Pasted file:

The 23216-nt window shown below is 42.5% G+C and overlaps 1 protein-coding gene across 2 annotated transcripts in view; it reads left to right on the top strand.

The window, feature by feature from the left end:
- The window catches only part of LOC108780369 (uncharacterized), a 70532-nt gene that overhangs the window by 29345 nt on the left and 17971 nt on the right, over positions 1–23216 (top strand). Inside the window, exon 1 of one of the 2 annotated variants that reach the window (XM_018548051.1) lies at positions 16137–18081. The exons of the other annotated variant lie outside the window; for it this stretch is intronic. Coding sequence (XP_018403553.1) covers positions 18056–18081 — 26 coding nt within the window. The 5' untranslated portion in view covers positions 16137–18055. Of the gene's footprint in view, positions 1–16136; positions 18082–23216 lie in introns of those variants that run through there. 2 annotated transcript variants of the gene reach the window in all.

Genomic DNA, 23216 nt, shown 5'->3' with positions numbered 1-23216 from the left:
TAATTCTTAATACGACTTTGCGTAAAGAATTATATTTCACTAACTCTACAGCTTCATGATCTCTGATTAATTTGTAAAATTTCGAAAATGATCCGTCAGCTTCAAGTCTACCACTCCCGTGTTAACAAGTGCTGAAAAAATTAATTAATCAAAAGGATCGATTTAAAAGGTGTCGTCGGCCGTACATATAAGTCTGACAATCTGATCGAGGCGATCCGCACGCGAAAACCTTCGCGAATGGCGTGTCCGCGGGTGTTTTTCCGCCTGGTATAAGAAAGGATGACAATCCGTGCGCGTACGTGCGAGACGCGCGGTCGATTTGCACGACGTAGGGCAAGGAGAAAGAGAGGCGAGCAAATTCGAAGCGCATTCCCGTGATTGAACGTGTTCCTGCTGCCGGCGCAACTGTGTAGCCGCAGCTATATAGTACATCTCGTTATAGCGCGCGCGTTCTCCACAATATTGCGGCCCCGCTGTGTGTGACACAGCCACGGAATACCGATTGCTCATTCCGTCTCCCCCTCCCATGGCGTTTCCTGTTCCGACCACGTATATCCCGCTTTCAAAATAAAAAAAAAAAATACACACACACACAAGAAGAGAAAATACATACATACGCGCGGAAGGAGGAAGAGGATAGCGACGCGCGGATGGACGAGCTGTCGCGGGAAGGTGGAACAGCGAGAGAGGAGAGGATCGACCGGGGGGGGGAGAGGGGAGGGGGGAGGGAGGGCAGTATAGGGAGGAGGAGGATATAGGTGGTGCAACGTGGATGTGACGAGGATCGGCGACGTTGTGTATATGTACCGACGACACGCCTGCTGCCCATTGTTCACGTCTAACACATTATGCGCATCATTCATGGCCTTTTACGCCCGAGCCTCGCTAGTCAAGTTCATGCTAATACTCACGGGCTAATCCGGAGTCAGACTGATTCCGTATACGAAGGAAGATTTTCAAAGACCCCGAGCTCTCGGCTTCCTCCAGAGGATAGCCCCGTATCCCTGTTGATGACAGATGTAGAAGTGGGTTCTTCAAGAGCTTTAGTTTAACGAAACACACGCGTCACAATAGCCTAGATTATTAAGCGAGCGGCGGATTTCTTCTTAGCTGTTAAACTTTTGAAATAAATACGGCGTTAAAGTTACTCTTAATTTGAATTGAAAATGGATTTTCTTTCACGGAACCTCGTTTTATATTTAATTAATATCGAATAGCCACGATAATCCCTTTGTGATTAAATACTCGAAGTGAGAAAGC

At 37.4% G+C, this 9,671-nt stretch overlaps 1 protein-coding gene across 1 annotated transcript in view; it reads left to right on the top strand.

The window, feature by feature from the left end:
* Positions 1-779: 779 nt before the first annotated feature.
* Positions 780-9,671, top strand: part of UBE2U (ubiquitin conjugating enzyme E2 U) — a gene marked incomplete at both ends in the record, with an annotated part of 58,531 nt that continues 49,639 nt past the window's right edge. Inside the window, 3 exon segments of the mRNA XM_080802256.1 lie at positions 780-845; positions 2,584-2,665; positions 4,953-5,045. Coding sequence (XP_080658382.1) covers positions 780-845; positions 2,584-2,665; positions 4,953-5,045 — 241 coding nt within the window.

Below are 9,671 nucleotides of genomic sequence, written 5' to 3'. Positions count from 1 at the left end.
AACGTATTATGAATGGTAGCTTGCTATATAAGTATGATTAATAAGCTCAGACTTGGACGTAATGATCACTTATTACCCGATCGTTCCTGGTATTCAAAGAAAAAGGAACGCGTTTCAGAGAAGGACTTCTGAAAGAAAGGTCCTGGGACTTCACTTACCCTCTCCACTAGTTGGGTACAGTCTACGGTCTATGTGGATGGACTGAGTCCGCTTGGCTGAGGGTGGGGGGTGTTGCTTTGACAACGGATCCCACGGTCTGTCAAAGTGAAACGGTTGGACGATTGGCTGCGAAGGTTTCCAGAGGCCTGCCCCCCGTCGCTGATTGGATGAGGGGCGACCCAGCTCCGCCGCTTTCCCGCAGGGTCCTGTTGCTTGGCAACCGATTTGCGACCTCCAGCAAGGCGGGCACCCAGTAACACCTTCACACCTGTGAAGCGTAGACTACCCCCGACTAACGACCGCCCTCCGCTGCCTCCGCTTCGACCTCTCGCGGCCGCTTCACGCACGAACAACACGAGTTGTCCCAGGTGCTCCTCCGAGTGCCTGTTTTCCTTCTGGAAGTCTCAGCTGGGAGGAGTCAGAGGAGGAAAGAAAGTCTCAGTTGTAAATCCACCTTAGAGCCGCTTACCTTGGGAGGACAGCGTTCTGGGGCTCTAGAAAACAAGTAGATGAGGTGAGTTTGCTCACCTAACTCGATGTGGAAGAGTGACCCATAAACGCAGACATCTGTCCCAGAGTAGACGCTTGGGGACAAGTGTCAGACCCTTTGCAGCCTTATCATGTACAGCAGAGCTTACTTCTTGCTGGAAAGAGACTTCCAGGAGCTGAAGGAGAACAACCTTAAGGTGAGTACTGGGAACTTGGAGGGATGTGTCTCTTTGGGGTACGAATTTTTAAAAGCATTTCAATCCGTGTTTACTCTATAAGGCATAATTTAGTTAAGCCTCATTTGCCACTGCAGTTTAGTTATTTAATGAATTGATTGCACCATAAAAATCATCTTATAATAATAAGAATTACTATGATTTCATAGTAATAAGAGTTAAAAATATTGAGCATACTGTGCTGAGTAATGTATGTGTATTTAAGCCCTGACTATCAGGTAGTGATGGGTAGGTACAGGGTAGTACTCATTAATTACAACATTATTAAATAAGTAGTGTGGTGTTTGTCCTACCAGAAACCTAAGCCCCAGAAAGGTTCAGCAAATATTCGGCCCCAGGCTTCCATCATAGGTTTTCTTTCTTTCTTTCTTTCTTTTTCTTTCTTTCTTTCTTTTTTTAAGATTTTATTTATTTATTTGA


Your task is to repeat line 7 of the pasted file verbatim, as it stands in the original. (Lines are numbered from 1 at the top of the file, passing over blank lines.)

The window, feature by feature from the left end: